What does working in partnership look like in practice? Getting multi-agency working right is an exciting but challenging goal in early years care and education; this book suggests ways to draw together the different professional ideas, methods and targets. Enhancing the delivery of services to children, parents and communities is essential if we are to address the detrimental effects of poverty and exclusion. Looking at the Birth to 8 age range and drawing on interviews with Children's Centre leaders, the book considers: - the benefits, and complexities, of multi-agency working; - what enables, and impedes, good practice; - examples of successful multi-agency working; - what the 'new professionals' look like; - international perspectives. Suitable for all pre-school and early years practitioners working in, or organizing, multi-agency practice at any level, this book is relevant to all those working in Children's Services and useful for anyone studying early childhood or multi-agency working in practice. Michael Gasper is an educational consultant and researcher. He has over 30 years of experience in early years education and research, including roles as a mentor, assessor and tutor on the National Professional Qualification in Integrated Centre Leadership (NPQICL).
An Introduction to Early Childhood Studies is a comprehensive text that has been designed to provide students with an introduction to the main theories and issues within the field of early childhood studies. The book adopts a multi-discplinary approach and pulls together all the key themes involved in the study of young children and childhood. Written by a team of leading academics and practitioners, this is a lively and engaging text that will be a core text for all those involved in the study of childhood
Children’s Services: Working Together brings together contributions from a number of authors in the field. The book covers policy, theory, research and practice relevant to students and professionals working with children in a wide range of roles. The emphasis on working collaboratively with other professionals, where appropriate, and the holistic approach to children make this a valuable resource to anyone working with children today.
This book is concerned with how social workers and managers can engage reflectively and proactively with changes in children's services. Vicky White and John Harris have drawn together the contributors' experiences of working with children in a broad range of settings, emphasising ways in which the current context of change can be used as an opportunity to enhance the quality of service provision and achieve better outcomes for children and their families. The authors examine approaches to the assessment of children in need and the analysis of risk, and consider the impact of poverty and social divisions on children's lives. Highlighting key concepts, such as community development and multi-agency interventions, they anticipate likely policy developments for the future. Examples are provided of the planning and implementation of new initiatives including: · preventive education to protect children · positive reinforcement of children's cultural heritage · therapeutic approaches to sexually inappropriate behaviour · training programmes for foster carers. The real-life material on which the book draws can be used as source material by students undertaking qualifying programmes in health, social care and social work and by more experienced professionals to reflect on their own practice, particularly if they are undertaking post-qualifying courses – a timely resource for all staff and students seeking to develop good practice in children's services.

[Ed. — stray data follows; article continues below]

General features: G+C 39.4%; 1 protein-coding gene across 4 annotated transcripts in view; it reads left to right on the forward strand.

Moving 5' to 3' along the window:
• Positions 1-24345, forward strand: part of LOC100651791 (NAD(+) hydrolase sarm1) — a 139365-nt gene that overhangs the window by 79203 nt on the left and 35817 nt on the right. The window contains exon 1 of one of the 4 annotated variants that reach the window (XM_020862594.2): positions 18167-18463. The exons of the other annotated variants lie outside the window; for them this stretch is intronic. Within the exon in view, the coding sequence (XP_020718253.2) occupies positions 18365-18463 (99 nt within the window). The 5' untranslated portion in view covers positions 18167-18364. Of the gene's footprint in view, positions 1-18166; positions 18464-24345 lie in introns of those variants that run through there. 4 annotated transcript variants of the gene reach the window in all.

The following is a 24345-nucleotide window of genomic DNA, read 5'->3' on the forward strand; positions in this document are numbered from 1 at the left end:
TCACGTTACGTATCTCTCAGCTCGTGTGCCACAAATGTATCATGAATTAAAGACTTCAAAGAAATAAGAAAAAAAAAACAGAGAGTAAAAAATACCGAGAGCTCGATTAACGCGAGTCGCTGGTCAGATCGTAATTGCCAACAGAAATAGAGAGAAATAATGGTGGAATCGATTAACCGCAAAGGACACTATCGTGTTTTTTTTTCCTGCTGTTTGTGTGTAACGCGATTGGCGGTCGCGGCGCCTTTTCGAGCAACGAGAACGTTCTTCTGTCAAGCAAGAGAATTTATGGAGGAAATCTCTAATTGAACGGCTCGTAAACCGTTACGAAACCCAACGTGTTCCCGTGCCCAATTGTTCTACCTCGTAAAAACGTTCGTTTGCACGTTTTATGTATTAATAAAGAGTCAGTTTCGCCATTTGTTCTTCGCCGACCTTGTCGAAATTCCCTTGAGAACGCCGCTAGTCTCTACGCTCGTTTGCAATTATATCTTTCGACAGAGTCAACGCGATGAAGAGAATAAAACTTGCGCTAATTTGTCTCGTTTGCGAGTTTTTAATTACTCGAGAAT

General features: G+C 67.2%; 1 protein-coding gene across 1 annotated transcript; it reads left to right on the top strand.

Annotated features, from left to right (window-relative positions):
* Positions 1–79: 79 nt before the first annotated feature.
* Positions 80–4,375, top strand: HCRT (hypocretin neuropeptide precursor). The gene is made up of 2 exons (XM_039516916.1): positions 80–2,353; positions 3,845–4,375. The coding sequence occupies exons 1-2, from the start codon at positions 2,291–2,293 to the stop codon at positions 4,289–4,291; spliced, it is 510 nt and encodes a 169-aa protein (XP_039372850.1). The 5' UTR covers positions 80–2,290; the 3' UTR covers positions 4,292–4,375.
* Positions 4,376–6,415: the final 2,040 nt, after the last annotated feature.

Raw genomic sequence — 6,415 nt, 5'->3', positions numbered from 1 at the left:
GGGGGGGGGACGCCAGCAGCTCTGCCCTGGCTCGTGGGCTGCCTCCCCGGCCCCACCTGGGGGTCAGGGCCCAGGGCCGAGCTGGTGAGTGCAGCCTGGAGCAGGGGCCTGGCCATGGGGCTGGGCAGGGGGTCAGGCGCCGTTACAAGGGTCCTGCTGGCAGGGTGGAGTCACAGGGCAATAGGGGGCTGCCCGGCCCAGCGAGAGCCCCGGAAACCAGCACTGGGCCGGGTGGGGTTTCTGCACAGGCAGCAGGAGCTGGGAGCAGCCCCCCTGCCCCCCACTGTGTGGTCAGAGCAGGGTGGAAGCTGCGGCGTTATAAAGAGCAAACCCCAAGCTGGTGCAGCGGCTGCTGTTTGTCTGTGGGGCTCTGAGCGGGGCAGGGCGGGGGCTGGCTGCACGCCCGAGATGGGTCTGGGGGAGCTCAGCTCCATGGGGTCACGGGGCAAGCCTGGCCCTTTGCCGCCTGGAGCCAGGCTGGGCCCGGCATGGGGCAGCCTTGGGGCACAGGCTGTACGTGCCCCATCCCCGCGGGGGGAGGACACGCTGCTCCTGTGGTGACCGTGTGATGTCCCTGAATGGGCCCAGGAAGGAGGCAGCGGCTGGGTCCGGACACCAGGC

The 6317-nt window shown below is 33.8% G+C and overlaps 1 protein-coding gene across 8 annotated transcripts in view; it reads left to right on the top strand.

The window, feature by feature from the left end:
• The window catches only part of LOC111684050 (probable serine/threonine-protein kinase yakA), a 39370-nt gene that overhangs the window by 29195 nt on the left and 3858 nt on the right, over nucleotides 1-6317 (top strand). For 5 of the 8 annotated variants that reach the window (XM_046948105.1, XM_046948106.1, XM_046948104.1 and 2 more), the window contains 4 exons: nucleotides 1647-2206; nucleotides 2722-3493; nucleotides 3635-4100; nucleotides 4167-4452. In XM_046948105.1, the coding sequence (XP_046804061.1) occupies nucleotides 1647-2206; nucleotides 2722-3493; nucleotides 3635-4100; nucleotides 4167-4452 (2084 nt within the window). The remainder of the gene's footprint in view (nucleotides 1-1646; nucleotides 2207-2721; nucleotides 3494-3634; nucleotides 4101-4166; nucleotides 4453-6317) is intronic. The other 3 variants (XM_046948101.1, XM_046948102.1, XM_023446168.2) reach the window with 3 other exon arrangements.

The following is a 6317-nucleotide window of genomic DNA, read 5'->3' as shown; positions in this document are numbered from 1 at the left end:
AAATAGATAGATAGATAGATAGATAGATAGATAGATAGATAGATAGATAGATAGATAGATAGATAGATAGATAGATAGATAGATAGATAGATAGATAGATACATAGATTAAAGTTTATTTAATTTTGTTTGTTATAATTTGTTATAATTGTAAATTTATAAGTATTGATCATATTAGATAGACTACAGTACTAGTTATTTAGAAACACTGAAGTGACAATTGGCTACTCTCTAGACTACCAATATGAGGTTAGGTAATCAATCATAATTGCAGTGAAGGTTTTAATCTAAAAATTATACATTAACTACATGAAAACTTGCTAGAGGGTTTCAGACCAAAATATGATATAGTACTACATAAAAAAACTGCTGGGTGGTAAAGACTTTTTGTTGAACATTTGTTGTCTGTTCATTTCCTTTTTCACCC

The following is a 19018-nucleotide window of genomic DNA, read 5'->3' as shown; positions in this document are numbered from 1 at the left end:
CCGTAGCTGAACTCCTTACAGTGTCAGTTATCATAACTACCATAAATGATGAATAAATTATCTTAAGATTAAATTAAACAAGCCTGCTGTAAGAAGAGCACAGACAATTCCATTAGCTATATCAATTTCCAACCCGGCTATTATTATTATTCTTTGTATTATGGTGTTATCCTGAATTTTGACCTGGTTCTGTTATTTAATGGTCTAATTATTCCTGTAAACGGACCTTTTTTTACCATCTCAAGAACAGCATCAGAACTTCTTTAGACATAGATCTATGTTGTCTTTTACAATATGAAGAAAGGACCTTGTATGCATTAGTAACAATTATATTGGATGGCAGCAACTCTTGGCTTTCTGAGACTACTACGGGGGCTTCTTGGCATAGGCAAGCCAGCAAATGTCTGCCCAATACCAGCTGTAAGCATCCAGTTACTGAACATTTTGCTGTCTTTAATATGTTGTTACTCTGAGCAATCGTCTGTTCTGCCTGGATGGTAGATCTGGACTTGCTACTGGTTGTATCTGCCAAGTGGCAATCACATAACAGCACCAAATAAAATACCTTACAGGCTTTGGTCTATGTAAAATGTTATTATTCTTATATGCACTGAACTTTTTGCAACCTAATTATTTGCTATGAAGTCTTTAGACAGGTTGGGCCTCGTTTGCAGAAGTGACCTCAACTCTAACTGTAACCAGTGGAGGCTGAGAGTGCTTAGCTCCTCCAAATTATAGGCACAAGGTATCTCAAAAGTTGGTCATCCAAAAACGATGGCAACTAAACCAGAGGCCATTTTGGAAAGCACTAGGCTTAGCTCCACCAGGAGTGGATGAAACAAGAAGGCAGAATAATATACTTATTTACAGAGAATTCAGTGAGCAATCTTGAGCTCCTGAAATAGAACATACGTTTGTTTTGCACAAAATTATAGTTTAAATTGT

Perspectives on Transitions in Schooling and Instructional Practice examines student transitions between major levels of schooling, teacher transitions in instructional practice, and the intersection of these two significant themes in education research. Twenty-six leading international experts offer meaningful insights on current pedagogical practices, obstacles to effective transitions, and proven strategies for stakeholders involved in supporting students in transition. The book is divided into four sections, representing the four main transitions in formal schooling: Early Years (Home, Pre-school, and Kindergarten) to Early Elementary (Grades 1–3); Early Elementary to Late Elementary (Grades 4–8); Late Elementary to Secondary (Grades 9–12); and Secondary to Post-Secondary (College and University). A coda draws together over-arching themes from throughout the text to provide recommendations and a visual model that captures their interactions. Combining theoretical approaches with practical examples of school-based initiatives, this book will appeal to those involved in supporting either the student experience (both academically and emotionally) or teacher professional learning and growth.